How Michigan Lost $1 Million of Liquor

Sadly, not by drinking it—the government just lost a fifth of the state’s inventory.


It's been a rough couple of years for government-controlled liquor systems. In 2022, news broke of an inside job at the Virginia Alcoholic Beverage Control Authority (ABC), in which a former state employee tipped off private collectors about which state-run liquor stores were expecting deliveries of rare and sought-after bourbons. Last year, Oregon Liquor and Cannabis Commission officials were busted for siphoning off hard-to-obtain bourbons for their personal use.

Now, Michigan is writing the latest chapter in the government's century-long saga of alcohol control embarrassments. According to a just-released audit of the Michigan Liquor Control Commission (MLCC), the state's complete inability to properly track its spirits inventory resulted in nearly a million dollars of liquor disappearing without a trace.

Michigan is one of 17 states that still operates as a control state. MLCC is the sole wholesaler of distilled spirits, meaning all liquor sold and distributed in the state must be originally purchased by the agency. Michigan law requires MLCC to exercise "complete control over alcoholic beverage traffic," but it turns out that the agency lacks control over pretty much everything.

Since the 1990s, MLCC has outsourced the actual storage and warehousing of liquor to three "authorized distribution agents" (ADAs), who in turn use 11 warehouses to house the booze. The ADAs, which essentially act as a government-sanctioned oligopoly, are supposed to be operating as agents of the state. But the state code is silent about what the actual responsibilities of the ADAs entail, which results in a situation where everyone and no one is in charge at the same time.

Perhaps the most significant finding of the audit is that $961,000 of MLCC's liquor inventory—totaling 62,294 bottles, housed in ADA warehouses—mysteriously vanished between January and February 2022. To put this in context, the missing liquor constituted 20 percent of the state's entire inventory. While the state is supposed to conduct physical inventory counts at the ADA warehouses, zero inventory checks took place from October 2019 to July 2022 (which, naturally, MLCC blamed on COVID-19, despite the pandemic not starting in earnest until the spring of 2020 and Michigan lifting its lockdown orders by June 2021).

"MLCC was unable to provide documentation regarding the whereabouts of the missing inventory," the audit dryly remarks. Although one should never ascribe to malice what can be explained by incompetence, it's worth noting that the state's inventory includes spirits ranging as high as $45,000 per bottle, which creates enormous opportunities for malfeasance given MLCC's slipshod  tracking protocols.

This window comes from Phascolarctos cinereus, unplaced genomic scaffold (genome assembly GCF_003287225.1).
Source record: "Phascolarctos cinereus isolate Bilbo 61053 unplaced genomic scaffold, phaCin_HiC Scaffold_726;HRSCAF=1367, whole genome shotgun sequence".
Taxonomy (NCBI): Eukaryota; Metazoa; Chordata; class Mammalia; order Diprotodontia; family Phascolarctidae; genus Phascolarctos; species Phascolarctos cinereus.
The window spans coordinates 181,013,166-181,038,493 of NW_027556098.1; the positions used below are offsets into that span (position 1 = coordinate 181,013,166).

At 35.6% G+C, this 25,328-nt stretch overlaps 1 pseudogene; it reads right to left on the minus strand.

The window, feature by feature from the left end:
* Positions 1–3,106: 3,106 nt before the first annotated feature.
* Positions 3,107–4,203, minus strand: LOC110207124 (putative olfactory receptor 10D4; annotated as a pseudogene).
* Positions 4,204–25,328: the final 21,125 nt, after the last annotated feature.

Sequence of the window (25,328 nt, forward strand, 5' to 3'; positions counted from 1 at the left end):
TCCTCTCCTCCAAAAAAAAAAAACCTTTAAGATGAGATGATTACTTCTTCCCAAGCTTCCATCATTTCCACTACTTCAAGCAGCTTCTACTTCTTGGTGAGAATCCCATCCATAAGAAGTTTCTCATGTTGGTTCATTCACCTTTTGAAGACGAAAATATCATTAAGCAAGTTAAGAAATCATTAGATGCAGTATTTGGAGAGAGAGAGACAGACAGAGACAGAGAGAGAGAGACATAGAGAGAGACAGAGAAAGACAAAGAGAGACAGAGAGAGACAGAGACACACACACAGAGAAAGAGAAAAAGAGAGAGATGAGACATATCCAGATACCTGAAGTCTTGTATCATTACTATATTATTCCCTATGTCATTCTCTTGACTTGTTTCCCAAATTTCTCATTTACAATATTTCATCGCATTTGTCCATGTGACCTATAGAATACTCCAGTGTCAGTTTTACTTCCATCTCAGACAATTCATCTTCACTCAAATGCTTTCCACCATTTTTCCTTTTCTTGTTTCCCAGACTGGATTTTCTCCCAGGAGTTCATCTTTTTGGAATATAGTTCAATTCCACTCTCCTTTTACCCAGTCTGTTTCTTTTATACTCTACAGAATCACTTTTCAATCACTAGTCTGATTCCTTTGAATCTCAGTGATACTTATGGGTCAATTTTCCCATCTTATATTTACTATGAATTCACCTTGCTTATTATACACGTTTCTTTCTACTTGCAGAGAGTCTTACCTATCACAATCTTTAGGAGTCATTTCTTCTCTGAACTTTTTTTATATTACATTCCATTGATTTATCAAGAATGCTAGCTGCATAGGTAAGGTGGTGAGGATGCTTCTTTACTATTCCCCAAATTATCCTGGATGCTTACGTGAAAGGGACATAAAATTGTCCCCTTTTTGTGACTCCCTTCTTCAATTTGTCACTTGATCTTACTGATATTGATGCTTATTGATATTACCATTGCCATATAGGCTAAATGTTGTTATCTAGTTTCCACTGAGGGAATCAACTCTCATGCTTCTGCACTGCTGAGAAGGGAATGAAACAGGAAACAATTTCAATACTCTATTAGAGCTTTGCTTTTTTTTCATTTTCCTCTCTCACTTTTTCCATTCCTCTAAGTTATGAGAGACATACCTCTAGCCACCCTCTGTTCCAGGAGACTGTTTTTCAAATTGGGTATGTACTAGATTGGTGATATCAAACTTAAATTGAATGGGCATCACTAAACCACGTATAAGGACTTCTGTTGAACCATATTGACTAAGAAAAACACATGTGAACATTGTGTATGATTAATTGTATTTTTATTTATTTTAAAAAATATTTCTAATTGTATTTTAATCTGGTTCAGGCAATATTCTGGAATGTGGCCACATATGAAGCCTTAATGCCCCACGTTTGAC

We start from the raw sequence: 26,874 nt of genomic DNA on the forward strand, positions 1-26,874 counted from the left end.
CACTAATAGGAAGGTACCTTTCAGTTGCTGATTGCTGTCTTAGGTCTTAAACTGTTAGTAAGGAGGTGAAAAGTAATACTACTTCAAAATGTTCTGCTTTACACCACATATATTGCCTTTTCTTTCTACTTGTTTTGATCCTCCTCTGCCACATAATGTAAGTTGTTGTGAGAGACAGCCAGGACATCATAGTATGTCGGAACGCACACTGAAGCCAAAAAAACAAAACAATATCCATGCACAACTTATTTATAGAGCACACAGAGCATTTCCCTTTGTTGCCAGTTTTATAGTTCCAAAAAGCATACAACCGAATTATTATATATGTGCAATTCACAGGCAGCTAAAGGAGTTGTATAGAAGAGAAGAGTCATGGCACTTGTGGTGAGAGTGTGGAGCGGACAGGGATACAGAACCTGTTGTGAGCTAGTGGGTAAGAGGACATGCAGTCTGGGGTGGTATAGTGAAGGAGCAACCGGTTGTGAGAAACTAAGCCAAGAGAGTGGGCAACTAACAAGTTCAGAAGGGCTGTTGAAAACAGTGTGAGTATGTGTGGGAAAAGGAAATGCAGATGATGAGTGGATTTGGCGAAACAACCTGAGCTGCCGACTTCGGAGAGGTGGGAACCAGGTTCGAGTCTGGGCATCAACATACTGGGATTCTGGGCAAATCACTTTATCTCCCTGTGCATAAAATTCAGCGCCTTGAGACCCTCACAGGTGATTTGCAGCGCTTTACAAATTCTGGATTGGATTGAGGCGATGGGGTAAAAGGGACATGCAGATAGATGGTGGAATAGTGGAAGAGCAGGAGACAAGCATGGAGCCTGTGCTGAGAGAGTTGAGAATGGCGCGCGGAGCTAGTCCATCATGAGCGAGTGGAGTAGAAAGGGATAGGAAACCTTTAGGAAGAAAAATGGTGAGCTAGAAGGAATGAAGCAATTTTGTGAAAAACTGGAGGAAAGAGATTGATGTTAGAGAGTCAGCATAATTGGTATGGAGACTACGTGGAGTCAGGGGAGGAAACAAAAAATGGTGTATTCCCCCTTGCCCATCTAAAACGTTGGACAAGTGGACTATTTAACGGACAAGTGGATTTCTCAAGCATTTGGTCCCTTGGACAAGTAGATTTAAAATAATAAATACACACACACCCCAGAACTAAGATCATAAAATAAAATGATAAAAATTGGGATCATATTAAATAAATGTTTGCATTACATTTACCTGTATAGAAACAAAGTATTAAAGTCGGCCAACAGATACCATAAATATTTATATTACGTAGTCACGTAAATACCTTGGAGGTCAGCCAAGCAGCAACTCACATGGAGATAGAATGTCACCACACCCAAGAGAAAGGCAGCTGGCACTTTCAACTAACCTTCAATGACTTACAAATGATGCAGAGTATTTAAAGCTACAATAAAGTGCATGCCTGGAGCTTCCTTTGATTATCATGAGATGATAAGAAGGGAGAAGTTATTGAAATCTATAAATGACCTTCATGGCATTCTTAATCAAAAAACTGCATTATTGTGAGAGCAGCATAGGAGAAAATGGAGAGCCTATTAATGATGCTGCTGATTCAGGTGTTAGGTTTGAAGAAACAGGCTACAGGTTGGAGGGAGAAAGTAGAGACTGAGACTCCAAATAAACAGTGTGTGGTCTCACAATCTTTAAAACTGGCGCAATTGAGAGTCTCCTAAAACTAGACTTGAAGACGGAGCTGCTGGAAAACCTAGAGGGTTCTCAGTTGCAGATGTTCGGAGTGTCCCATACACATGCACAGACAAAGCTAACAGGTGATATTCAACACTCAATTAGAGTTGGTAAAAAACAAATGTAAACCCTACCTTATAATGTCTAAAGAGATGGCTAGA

Were this Agatha Christie-meets-Ayn Rand mystery not enough, the audit goes on to spell out how MLCC is also wholly incapable of ordering rational amounts of each booze type it stocks. The report recounts the agency purchasing 12,204 bottles of a particular spirit in a week in which a mere 1,104 bottles of that spirit were sold. The agency then kept over 11,000 bottles of the spirit on hand for the next 48 weeks—the last 19 of which saw zero sales for it. MLCC also purchased 780 bottles of another spirit over the course of 77 weeks, with zero corresponding sales in any of the weeks those purchases were made.

The MLCC's problems extended beyond inventory ineptitude as well, with the agency also somehow issuing numerous liquor licenses to establishments located in dry jurisdictions, which it now will be forced to revoke. These establishments were selling alcohol in dry locales since 2018 without anyone noticing, until the auditor stepped in.

In perhaps the understatement of the century—and in language only a government lawyer or accountant could appreciate—the audit rates MLCC's overall performance as "not sufficient." The agency's preliminary response is that it "agrees" with all of the audit's findings, as the report's mountain of evidence is apparently too much even for a bureaucracy to ignore.

Lost amid the report's 65 pages of boozy bean-counting—and the scandal of a million dollars of liquor aspirating into thin air—lies a deeper question: Why, in 2024, is the Michigan government still trying to operate as the wholesaler for distilled spirits? It doesn't do so for beer and wine, and it already goes so far as to outsource the actual warehousing and logistics to its distribution agents.

Sadly, the most predictable answer is also likely the most accurate: MLCC has generated some $2 billion for the state's general fund over the past decade. Perhaps a million dollars in missing liquor is a small price to pay after all.